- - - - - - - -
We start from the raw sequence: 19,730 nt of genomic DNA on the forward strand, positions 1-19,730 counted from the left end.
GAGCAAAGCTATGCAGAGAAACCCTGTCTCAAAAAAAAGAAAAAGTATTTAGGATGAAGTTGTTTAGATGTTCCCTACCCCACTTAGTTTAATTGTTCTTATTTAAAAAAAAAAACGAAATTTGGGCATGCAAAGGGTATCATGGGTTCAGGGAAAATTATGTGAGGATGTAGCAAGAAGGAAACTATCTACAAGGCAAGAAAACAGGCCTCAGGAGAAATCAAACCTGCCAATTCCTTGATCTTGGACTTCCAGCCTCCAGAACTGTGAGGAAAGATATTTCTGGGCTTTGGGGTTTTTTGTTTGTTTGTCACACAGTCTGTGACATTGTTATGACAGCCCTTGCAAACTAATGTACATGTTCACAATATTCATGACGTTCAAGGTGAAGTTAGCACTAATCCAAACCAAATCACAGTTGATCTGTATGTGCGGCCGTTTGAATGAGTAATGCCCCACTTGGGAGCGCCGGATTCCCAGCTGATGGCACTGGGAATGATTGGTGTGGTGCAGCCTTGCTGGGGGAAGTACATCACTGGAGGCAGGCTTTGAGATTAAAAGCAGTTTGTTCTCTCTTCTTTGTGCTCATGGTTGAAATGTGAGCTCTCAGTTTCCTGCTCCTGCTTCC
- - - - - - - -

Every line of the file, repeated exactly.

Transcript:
We start from the raw sequence: 19,730 nt of genomic DNA on the forward strand, positions 1-19,730 counted from the left end.
GAGCAAAGCTATGCAGAGAAACCCTGTCTCAAAAAAAAGAAAAAGTATTTAGGATGAAGTTGTTTAGATGTTCCCTACCCCACTTAGTTTAATTGTTCTTATTTAAAAAAAAAAACGAAATTTGGGCATGCAAAGGGTATCATGGGTTCAGGGAAAATTATGTGAGGATGTAGCAAGAAGGAAACTATCTACAAGGCAAGAAAACAGGCCTCAGGAGAAATCAAACCTGCCAATTCCTTGATCTTGGACTTCCAGCCTCCAGAACTGTGAGGAAAGATATTTCTGGGCTTTGGGGTTTTTTGTTTGTTTGTCACACAGTCTGTGACATTGTTATGACAGCCCTTGCAAACTAATGTACATGTTCACAATATTCATGACGTTCAAGGTGAAGTTAGCACTAATCCAAACCAAATCACAGTTGATCTGTATGTGCGGCCGTTTGAATGAGTAATGCCCCACTTGGGAGCGCCGGATTCCCAGCTGATGGCACTGGGAATGATTGGTGTGGTGCAGCCTTGCTGGGGGAAGTACATCACTGGAGGCAGGCTTTGAGATTAAAAGCAGTTTGTTCTCTCTTCTTTGTGCTCATGGTTGAAATGTGAGCTCTCAGTTTCCTGCTCCTGCTTCC